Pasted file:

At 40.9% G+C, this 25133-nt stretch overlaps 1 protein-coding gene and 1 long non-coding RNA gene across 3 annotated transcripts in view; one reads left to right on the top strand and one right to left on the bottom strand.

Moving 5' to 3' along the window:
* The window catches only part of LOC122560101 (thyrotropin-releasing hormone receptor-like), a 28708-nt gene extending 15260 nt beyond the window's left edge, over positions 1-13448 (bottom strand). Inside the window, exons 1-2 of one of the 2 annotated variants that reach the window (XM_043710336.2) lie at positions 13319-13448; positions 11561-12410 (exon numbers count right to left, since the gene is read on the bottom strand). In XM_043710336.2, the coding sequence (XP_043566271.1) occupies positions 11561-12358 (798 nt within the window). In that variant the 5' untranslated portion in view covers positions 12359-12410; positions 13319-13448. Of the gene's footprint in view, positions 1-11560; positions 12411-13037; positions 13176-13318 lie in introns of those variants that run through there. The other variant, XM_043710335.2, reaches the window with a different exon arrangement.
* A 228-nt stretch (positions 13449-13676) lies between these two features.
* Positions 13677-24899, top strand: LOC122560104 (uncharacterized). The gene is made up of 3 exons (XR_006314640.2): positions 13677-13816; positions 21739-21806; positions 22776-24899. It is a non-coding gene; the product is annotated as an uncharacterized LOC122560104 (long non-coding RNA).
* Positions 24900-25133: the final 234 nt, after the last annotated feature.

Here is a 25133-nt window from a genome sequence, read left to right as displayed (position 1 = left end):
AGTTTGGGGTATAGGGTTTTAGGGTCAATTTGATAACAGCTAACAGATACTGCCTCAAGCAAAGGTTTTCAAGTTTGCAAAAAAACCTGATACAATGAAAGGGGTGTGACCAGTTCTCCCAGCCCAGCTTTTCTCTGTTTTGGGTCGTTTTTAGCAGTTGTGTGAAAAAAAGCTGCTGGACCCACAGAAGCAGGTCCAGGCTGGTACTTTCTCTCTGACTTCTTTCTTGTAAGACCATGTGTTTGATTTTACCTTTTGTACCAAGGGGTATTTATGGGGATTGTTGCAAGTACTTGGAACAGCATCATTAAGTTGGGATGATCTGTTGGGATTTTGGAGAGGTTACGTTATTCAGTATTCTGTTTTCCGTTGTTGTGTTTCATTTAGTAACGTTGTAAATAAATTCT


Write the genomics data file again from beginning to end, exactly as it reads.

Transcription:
At 40.9% G+C, this 25133-nt stretch overlaps 1 protein-coding gene and 1 long non-coding RNA gene across 3 annotated transcripts in view; one reads left to right on the top strand and one right to left on the bottom strand.

Moving 5' to 3' along the window:
* The window catches only part of LOC122560101 (thyrotropin-releasing hormone receptor-like), a 28708-nt gene extending 15260 nt beyond the window's left edge, over positions 1-13448 (bottom strand). Inside the window, exons 1-2 of one of the 2 annotated variants that reach the window (XM_043710336.2) lie at positions 13319-13448; positions 11561-12410 (exon numbers count right to left, since the gene is read on the bottom strand). In XM_043710336.2, the coding sequence (XP_043566271.1) occupies positions 11561-12358 (798 nt within the window). In that variant the 5' untranslated portion in view covers positions 12359-12410; positions 13319-13448. Of the gene's footprint in view, positions 1-11560; positions 12411-13037; positions 13176-13318 lie in introns of those variants that run through there. The other variant, XM_043710335.2, reaches the window with a different exon arrangement.
* A 228-nt stretch (positions 13449-13676) lies between these two features.
* Positions 13677-24899, top strand: LOC122560104 (uncharacterized). The gene is made up of 3 exons (XR_006314640.2): positions 13677-13816; positions 21739-21806; positions 22776-24899. It is a non-coding gene; the product is annotated as an uncharacterized LOC122560104 (long non-coding RNA).
* Positions 24900-25133: the final 234 nt, after the last annotated feature.

Here is a 25133-nt window from a genome sequence, read left to right as displayed (position 1 = left end):
AGTTTGGGGTATAGGGTTTTAGGGTCAATTTGATAACAGCTAACAGATACTGCCTCAAGCAAAGGTTTTCAAGTTTGCAAAAAAACCTGATACAATGAAAGGGGTGTGACCAGTTCTCCCAGCCCAGCTTTTCTCTGTTTTGGGTCGTTTTTAGCAGTTGTGTGAAAAAAAGCTGCTGGACCCACAGAAGCAGGTCCAGGCTGGTACTTTCTCTCTGACTTCTTTCTTGTAAGACCATGTGTTTGATTTTACCTTTTGTACCAAGGGGTATTTATGGGGATTGTTGCAAGTACTTGGAACAGCATCATTAAGTTGGGATGATCTGTTGGGATTTTGGAGAGGTTACGTTATTCAGTATTCTGTTTTCCGTTGTTGTGTTTCATTTAGTAACGTTGTAAATAAATTCT